We have been running our fortnightly Young Naturalists catch-ups now since the the end of May and, seven catch-ups in, they are keeping me on my toes in terms of content. Although shorter than a normal on site meeting, making sure we have plenty to discuss for the whole two hours online has kept me busy, collating their photos so we can share them with everyone during the session, catching pond creatures beforehand so we can look at them under the digital microscope, and putting together presentations on other topics, chosen by them and generally not my area of expertise!
I have fallen behind with my Young Naturalist blogs but August’s sessions focused on dragonflies and damselflies (thankfully I now have a good number of photos of different species which made putting together a presentation quite easy)…
…and owls (thankfully the Trust’s image library has a number of fabulous photos of owls that have been taken by other members of staff or sent in by very generous photographers, along with their permission for us to use them)…
Other birds of prey have also been requested, so the image library will be coming in quite handy again at some point…
It is always a bit nicer to look at something living though, so at every session we have had one if not two light traps to rummage through and volunteer Nigel has also run his trap at home to add to our moth chances. With the exception of a few cooler nights, we have had a great variety of moths to look at, they have become a regular feature!
Here are the highlights from the last couple of sessions, plus possibly a few that were caught in between:
Sticking with the moth theme, this morning there were a pair of Burnished brass in the trap, unmistakable with their brassy, metallic forewings. There are two forms of this moth, which differ in the brown central cross-band which is complete in f. aurea but separated into two blotches in f. juncta.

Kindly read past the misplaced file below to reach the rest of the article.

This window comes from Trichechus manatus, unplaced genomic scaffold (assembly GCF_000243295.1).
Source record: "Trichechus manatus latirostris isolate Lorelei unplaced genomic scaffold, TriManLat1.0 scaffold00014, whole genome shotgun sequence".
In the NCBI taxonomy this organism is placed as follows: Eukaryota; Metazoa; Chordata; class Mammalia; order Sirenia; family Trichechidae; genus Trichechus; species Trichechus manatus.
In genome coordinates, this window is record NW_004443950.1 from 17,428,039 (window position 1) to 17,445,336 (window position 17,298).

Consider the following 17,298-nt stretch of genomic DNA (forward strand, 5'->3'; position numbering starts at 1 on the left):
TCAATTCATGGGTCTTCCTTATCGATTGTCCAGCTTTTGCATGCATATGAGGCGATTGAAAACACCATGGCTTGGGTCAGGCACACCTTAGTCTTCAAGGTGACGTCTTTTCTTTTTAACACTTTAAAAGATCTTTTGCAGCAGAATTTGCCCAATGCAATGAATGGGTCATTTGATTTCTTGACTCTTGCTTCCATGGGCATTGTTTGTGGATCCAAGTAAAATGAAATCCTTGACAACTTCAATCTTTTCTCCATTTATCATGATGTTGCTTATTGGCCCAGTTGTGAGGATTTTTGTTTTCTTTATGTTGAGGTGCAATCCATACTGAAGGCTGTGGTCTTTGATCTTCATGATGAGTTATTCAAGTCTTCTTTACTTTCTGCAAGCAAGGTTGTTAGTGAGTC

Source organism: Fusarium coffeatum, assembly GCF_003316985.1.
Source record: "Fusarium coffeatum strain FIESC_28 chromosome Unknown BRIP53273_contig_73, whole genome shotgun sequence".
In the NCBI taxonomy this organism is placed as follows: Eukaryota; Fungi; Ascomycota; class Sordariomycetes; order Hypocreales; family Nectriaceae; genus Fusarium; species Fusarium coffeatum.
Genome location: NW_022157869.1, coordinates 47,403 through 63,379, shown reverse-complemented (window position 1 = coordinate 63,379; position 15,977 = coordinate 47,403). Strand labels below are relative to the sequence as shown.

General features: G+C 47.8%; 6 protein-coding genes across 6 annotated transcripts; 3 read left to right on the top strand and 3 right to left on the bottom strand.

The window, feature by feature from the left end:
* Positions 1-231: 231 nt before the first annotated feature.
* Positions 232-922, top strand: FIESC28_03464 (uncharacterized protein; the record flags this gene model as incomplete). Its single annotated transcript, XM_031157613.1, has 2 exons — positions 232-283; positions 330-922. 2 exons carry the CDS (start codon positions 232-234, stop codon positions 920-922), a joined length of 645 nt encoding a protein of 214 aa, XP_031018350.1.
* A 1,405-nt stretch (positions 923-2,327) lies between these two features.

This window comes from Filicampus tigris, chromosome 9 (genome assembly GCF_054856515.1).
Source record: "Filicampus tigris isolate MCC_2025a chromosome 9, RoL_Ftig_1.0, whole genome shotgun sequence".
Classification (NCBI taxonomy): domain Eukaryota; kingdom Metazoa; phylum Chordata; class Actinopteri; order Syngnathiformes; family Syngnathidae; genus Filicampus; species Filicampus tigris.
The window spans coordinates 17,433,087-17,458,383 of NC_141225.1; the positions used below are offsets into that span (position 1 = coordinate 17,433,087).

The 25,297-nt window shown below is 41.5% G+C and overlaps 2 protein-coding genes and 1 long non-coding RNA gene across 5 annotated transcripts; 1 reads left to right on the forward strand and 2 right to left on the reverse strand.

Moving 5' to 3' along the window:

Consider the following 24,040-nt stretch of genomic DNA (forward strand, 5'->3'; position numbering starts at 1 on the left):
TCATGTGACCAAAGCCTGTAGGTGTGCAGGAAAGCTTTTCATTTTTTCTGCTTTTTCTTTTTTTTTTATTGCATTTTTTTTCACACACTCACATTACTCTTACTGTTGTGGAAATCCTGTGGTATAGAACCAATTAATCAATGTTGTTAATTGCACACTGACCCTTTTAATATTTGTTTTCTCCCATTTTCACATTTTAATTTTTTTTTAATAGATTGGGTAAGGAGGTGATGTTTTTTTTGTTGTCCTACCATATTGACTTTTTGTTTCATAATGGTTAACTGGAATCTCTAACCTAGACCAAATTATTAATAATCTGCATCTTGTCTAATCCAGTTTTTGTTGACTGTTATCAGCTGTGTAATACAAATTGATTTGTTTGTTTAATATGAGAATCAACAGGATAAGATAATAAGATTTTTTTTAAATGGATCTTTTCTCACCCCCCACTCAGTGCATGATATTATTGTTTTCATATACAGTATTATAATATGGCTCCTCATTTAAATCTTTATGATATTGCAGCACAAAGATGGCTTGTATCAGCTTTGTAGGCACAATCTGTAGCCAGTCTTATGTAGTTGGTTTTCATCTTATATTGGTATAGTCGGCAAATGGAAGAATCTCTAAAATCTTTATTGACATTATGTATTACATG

We haven’t just been catching moths in the light trap, but also lots of caddisflies, shield bugs, beetles and this rather smart looking Eared leafhopper:
They can be found on lichen covered trees, in particular oaks, but are incredibly hard to spot due to their amazing camouflage.
Fingers crossed for some mild September nights so we have some nice autumnal moths to identify for a little longer, or we may have to get into caddisfly identification…
Elsewhere on the reserve the dragonflies continue to be very obliging, with common darter and southern and migrant hawkers perching on vegetation behind the centre to be photographed – the migrant hawker below was pointed out to me by regular visitor John:
This morning large numbers of house martin were gathering over the main car park by Tern Hide and Ibsley Water, in preparation for their incredible migration to Africa, whilst the shoreline has also become busier, with an increase in wagtails over the past few days.
Yellow wagtails are summer visitors and they too will head to Africa for the winter. Most Pied wagtails are residents however those that occupy northern upland areas will head south for the colder months, boosting the populations already found in the warmer valleys, floodplains and on the south coast. They can migrate as far as north Africa to escape the cold.
Our Young Naturalists group is kindly supported by the Cameron Bespolka Trust.
Reblogged this on New Forest Education.
Those Burnished Brass are stunning 🙂